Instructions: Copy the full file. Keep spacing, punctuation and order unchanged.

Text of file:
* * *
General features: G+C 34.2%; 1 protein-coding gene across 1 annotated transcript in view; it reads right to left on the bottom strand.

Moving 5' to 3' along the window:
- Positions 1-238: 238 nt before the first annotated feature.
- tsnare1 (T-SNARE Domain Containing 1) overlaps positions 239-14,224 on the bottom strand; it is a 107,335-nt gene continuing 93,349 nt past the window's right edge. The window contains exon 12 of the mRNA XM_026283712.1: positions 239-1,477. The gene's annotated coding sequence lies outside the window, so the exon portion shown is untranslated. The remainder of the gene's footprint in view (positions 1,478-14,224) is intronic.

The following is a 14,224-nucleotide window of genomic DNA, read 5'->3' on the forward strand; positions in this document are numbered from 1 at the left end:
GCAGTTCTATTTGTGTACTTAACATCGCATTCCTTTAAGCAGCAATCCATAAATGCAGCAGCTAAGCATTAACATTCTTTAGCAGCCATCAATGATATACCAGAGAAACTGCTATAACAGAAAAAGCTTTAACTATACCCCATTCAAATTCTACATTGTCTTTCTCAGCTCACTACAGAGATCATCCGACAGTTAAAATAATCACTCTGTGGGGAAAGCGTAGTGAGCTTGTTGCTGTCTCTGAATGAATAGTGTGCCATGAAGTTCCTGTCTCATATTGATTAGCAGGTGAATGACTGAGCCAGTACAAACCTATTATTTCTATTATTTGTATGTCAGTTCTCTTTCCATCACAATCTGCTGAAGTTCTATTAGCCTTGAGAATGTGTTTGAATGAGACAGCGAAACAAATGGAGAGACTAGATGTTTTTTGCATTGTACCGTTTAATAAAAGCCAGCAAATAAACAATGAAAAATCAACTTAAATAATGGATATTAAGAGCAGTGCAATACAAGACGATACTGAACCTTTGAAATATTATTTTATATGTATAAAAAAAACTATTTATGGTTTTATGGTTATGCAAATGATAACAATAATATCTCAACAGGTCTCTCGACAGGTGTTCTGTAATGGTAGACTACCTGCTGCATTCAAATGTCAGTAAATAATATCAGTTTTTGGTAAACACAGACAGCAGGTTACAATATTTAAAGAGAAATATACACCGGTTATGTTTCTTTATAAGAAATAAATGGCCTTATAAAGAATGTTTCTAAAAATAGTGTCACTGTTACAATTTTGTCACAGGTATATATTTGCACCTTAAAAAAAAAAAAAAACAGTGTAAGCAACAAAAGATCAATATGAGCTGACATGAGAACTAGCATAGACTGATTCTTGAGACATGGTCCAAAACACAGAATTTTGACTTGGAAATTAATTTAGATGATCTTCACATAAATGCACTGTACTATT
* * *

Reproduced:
General features: G+C 34.2%; 1 protein-coding gene across 1 annotated transcript in view; it reads right to left on the bottom strand.

Moving 5' to 3' along the window:
- Positions 1-238: 238 nt before the first annotated feature.
- tsnare1 (T-SNARE Domain Containing 1) overlaps positions 239-14,224 on the bottom strand; it is a 107,335-nt gene continuing 93,349 nt past the window's right edge. The window contains exon 12 of the mRNA XM_026283712.1: positions 239-1,477. The gene's annotated coding sequence lies outside the window, so the exon portion shown is untranslated. The remainder of the gene's footprint in view (positions 1,478-14,224) is intronic.

The following is a 14,224-nucleotide window of genomic DNA, read 5'->3' on the forward strand; positions in this document are numbered from 1 at the left end:
GCAGTTCTATTTGTGTACTTAACATCGCATTCCTTTAAGCAGCAATCCATAAATGCAGCAGCTAAGCATTAACATTCTTTAGCAGCCATCAATGATATACCAGAGAAACTGCTATAACAGAAAAAGCTTTAACTATACCCCATTCAAATTCTACATTGTCTTTCTCAGCTCACTACAGAGATCATCCGACAGTTAAAATAATCACTCTGTGGGGAAAGCGTAGTGAGCTTGTTGCTGTCTCTGAATGAATAGTGTGCCATGAAGTTCCTGTCTCATATTGATTAGCAGGTGAATGACTGAGCCAGTACAAACCTATTATTTCTATTATTTGTATGTCAGTTCTCTTTCCATCACAATCTGCTGAAGTTCTATTAGCCTTGAGAATGTGTTTGAATGAGACAGCGAAACAAATGGAGAGACTAGATGTTTTTTGCATTGTACCGTTTAATAAAAGCCAGCAAATAAACAATGAAAAATCAACTTAAATAATGGATATTAAGAGCAGTGCAATACAAGACGATACTGAACCTTTGAAATATTATTTTATATGTATAAAAAAAACTATTTATGGTTTTATGGTTATGCAAATGATAACAATAATATCTCAACAGGTCTCTCGACAGGTGTTCTGTAATGGTAGACTACCTGCTGCATTCAAATGTCAGTAAATAATATCAGTTTTTGGTAAACACAGACAGCAGGTTACAATATTTAAAGAGAAATATACACCGGTTATGTTTCTTTATAAGAAATAAATGGCCTTATAAAGAATGTTTCTAAAAATAGTGTCACTGTTACAATTTTGTCACAGGTATATATTTGCACCTTAAAAAAAAAAAAAAACAGTGTAAGCAACAAAAGATCAATATGAGCTGACATGAGAACTAGCATAGACTGATTCTTGAGACATGGTCCAAAACACAGAATTTTGACTTGGAAATTAATTTAGATGATCTTCACATAAATGCACTGTACTATT